Billionaire investor Křetínský and trader Vitol eye fortune in British power plant subsidies

<span>Photograph: Martin Mayer/Alamy</span>
Photograph: Martin Mayer/Alamy

The billionaire West Ham United investor Daniel Křetínský and Swiss commodities giant Vitol are among bidders hoping to land hundreds of millions of pounds in subsidies to keep the lights on in Great Britain.

National Grid’s electricity system operator is preparing to announce successful bidders in a “capacity market” auction this month for 2026.

The annual auction will set a subsidy price to pay owners of power stations and battery storage facilities to cover the cost of being on standby in case of any rapid need for extra electricity. The costs are covered through consumer bills.

Existing plants are awarded one-year deals, with new-builds given 15-year contracts to guarantee covering investment costs.

Analysis of the public register before the auction shows that 69 new-build gas-fired plants have been proposed for 15-year contracts.

Gas accounted for 38% of generation last year – a three-year high as the single largest source of power. The prospect of more fossil-fuel-powered plants may anger green campaigners and those urging the government to move faster in supporting renewables projects.

The auction comes as the energy regulator Ofgem draws up proposals to prevent backup generators from raking in “excessive” profits as part of their licence conditions.

Energy industry profits are under intense scrutiny amid high consumer bills. Shell caused outrage after unveiling record profits last week, while BP is expected to post fourth-quarter underlying profits of about $5bn on Tuesday.

Křetínský, known as the Czech Sphinx for his aversion to publicity, has come to prominence in Britain after taking stakes in Royal Mail, West Ham United FC and the supermarket chain Sainsbury’s.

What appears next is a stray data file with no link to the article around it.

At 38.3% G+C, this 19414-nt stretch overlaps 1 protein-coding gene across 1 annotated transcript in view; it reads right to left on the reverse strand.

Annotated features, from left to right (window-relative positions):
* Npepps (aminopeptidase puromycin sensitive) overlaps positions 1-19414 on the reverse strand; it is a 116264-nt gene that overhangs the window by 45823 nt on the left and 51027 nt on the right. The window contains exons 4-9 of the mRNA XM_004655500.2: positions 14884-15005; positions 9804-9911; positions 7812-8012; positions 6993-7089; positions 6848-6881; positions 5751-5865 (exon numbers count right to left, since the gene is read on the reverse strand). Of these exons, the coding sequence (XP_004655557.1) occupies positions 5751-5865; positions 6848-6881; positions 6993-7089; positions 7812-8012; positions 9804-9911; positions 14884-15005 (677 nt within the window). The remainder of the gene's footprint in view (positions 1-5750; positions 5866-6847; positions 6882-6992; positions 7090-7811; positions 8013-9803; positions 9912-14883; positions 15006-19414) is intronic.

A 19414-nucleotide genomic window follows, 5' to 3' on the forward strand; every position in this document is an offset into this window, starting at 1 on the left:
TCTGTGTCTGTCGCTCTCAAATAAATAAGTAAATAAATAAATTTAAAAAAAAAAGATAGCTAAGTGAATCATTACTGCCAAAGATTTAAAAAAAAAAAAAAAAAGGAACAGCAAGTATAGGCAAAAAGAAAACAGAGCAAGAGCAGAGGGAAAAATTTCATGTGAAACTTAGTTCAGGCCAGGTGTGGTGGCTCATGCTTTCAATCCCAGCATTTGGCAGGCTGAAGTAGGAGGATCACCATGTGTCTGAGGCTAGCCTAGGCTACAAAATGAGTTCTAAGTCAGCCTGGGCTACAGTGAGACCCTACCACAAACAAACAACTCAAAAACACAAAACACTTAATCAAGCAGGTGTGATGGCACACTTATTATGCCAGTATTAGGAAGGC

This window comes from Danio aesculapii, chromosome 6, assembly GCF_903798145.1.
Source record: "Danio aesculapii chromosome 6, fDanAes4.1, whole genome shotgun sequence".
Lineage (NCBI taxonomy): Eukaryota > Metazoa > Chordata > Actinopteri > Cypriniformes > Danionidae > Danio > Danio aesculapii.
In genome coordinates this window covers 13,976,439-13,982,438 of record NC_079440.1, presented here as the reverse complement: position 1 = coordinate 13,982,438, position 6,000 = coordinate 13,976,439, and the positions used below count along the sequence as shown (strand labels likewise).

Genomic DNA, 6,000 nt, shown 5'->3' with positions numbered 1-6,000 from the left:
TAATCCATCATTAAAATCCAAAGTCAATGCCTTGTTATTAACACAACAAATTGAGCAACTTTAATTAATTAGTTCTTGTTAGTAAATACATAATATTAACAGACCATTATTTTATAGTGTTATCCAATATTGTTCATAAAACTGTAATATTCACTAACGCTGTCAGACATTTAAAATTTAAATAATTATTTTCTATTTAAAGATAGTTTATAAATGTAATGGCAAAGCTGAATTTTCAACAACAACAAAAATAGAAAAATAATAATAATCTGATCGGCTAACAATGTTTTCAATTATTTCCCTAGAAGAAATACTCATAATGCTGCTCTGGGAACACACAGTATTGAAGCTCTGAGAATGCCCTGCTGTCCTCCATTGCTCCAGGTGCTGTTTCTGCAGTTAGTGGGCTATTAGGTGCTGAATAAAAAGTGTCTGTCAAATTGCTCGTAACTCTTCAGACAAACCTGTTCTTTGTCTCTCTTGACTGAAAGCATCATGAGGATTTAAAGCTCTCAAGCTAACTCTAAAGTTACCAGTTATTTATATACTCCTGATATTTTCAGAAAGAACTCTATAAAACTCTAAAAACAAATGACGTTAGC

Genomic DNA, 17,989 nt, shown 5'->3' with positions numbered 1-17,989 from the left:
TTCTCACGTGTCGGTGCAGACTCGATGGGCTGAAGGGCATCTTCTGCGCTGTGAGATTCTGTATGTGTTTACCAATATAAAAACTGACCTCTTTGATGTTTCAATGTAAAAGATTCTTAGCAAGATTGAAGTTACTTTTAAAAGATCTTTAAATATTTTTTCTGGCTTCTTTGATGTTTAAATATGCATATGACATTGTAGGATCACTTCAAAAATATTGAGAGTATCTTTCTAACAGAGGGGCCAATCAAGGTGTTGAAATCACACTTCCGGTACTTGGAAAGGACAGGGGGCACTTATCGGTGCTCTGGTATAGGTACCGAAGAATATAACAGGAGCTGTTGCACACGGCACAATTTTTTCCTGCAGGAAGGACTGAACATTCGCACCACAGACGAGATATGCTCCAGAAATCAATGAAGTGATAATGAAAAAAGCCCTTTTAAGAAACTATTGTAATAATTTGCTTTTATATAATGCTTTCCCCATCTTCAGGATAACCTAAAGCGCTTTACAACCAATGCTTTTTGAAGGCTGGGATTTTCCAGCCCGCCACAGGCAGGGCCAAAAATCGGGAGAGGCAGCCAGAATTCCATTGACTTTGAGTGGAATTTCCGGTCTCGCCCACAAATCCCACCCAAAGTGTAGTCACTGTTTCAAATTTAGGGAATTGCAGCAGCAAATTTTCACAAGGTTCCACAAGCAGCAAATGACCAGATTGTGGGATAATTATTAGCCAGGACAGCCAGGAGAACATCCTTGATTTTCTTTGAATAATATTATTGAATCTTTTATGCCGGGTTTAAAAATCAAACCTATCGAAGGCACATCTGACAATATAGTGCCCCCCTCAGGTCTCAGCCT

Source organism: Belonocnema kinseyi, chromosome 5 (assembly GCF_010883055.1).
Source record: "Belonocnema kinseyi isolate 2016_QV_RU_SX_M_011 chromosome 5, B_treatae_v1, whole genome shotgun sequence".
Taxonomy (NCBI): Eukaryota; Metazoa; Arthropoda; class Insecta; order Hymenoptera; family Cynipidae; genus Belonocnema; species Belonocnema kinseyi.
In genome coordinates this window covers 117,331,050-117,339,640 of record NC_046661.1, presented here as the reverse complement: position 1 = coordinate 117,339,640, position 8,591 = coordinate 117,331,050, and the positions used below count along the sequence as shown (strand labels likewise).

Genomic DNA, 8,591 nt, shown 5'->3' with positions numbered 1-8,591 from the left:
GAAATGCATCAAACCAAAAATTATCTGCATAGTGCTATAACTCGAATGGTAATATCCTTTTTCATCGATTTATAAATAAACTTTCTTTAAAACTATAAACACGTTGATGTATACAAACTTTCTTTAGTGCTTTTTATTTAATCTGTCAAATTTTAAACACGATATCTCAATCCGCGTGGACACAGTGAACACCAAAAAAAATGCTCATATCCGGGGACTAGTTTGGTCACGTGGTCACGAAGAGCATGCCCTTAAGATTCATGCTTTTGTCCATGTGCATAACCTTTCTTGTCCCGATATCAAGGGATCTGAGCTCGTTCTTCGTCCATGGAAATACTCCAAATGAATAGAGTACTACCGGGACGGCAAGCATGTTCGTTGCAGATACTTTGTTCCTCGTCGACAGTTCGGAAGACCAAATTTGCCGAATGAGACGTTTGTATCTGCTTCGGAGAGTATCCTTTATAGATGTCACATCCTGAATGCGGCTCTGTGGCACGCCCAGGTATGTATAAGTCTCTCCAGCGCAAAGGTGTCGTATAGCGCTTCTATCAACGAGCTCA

The tycoon’s UK energy assets include the Langage and South Humber Bank gas plants and Lynemouth biomass plant in Northumberland.

Křetínský’s EP UK Investments is bidding for 15-year contracts to guarantee supply from three new-build gas units at Eggborough. The North Yorkshire project’s backers argue there is an “urgent need” to replace electricity generation lost from retiring coal and nuclear plants at the site.

EP UK also hopes to land one-year contracts at Langage and South Humber Bank.

VPI – owned by Vitol, which has posted rising profits during the energy crisis – wants to secure 15-year contracts to let it build two new gas-fired units at Damhead Creek in Kent.

VPI is also bidding for one-year contracts for plants at Immingham in north Lincolnshire, Damhead Creek in Kent, Shoreham outside Brighton, and Rye House in Hertfordshire.

Rye House drew scrutiny after it submitted the 20 highest winter bids for power on 12 December, setting new records as National Grid paid out £27m to keep the lights on during cold, still conditions.

InterGen, which received an estimated £12.6m on 12 December, is also bidding, for one-year contracts for its sites at Spalding, Rocksavage and Coryton.

EP UK’s proposed new-build units at Eggborough could be worth more than £840m in subsidy payments over 15 years while VPI’s plans at Damhead Creek could bring in more than £750m, according to Aurora Energy Research.

EP UK’s existing units are expected to be worth more than £64m a year, while Vitol’s trio of plants may account for more than £54m, based on last year’s prices – and prices are expected to rise in this month’s auction, in part due to inflation.

Other applications include a Drax project in south Wales and a series of projects in the south-east proposed by Statera Energy.

Marlon Dey, head of research for UK and Ireland at Aurora, said: “Gas remains essential for security of supply today, and keeping the lights on during a period of low wind and solar power. There is still a long way to go in order to scale up renewable power to reduce our dependency on gas further.

“If gas-fired peaking plants are used sparingly, they will have an important role to play and are not necessarily incompatible with net zero – depending how much they are used.”

The government hopes to secure 42GW to 45GW of capacity in the auction on 21 February. Existing plant owners plan to submit bids for 39 gigawatts worth of power, meaning new-build plants must provide 3-6GW – enough to power 2.5m to 5m homes.

Last year’s auction set a price of £30.59 per kW hour to secure 42GW of power, at a cost of £2.1bn over 15 years.

Separately, National Grid said on Sunday it had asked owner Uniper to put a unit at its coal-fired power plant at Ratcliffe-on-Soar in Nottinghamshire on standby in case it is needed on Tuesday during a period of low wind.